In establishing a VC fund at USC, my partners and I are constantly asked about how we want to invest. Inevitably, we are asked about debt. I suspect it is even more frequent for us because “socially conscious” startups are often non-profits, which cannot be financed through equity. Admittedly, I’m quite biased because I’ve always thought equity is “sexier” than “boring” debt. But I am convinced that equity logically makes much more sense.
Let’s start with a few basic definitions:
Debt: A method of investing where the investor has a contractural right to pre-determined payments (e.g. bank loan).
Equity: A method of investing where the investor is a partial owner of the company and is compensated as a percentage (e.g. stocks).
Obviously, this is an over-simplification, but from an investing perspective, these definitions capture the core differences.
Generally, people ask us about debt because it is considered “less risky.” After all, you are guaranteed payments, whereas equity is subject to market randomness. For startups, however, this simple comparison isn’t appropriate. Instead, let’s look at outcomes in terms of upside and downside potential.
|Equity||Very Exposed||Very Exposed|
|Debt||Some Exposure||Not Exposed|
As a debt investor, you might think you are not exposed to downside risk at all, since you have a legal guarantee of payment. However, in reality, a worst-case scenario is rough for debt investors too. If a company goes to 0 and defaults on their debt, no one gets paid anyway. Moreover, in a rough patch, a company often negotiates with its debtors to reduce payments. Things are not quite as “guaranteed” as they seem.
Notably, being early-stage changes the game a little. Since these companies are “do or die” compared to large corporations, the risk of default is much higher. Thus, the downside risk profile of debt and equity is actually quite similar. At the end of the day, if the company flops, everyone is in trouble.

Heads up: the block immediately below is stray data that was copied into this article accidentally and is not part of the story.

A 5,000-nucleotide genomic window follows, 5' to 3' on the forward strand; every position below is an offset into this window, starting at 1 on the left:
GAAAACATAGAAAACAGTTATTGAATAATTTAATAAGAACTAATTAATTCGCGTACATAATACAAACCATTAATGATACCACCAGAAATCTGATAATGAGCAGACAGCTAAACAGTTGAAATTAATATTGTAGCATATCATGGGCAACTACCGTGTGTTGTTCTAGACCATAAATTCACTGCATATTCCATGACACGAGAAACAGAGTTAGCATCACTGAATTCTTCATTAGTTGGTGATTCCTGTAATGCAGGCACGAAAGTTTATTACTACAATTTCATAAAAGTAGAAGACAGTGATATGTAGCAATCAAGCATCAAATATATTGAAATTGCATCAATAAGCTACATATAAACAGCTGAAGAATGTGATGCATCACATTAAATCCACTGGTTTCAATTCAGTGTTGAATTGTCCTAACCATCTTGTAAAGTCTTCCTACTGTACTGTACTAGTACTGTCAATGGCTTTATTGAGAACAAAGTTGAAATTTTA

If the company does well, you want to hold equity. Why? The upside of debt investors is capped; the most you can make has already been negotiated through your interest payments. For equity investors, however, the sky is the limit – you get your percentage regardless of whether the company is valued at $100 or $100mm.
Interest Payments as a Disadvantage of Debt
There is one final reason equity is superior to debt for our fund. At the most basic level, debt imposes interest payments on a company that probably has no revenue, let alone cash flows. For a high-growth company, that money would be best spent reinvesting in the company. Why would you pull cash out of a company that you just invested in?
At a deeper level, equity more easily matches a startup’s needs. Typically, debt requires regular interest payments regardless of how the company is doing, whereas equity allows the company to retain capital until some future exit. The trajectory of an early-stage company is not predictable, and through equity, entrepreneurs and investors can continually make decisions that offer capital for the startup and returns for the investor when appropriate.
I hope this provides a compelling rationale for using equity-only investments for the fund. Equity offers maximum upside potential with comparable downside potential, while also better aligning with the entrepreneur’s interests.
Of course, all of this is me theorizing, so I would love feedback – especially cases of debt or equity investments that went south.
EDIT: In venture capital, liquidation preferences definitely change the nature of this upside/downside analysis. Going into detail about liquidation preferences might be a little too technical for this blog, but for anyone really interested in VC, it’s definitely worth learning about. Here’s a video with some information about liquidation preferences… can’t remember where exactly, but the whole video is a good primer on VC.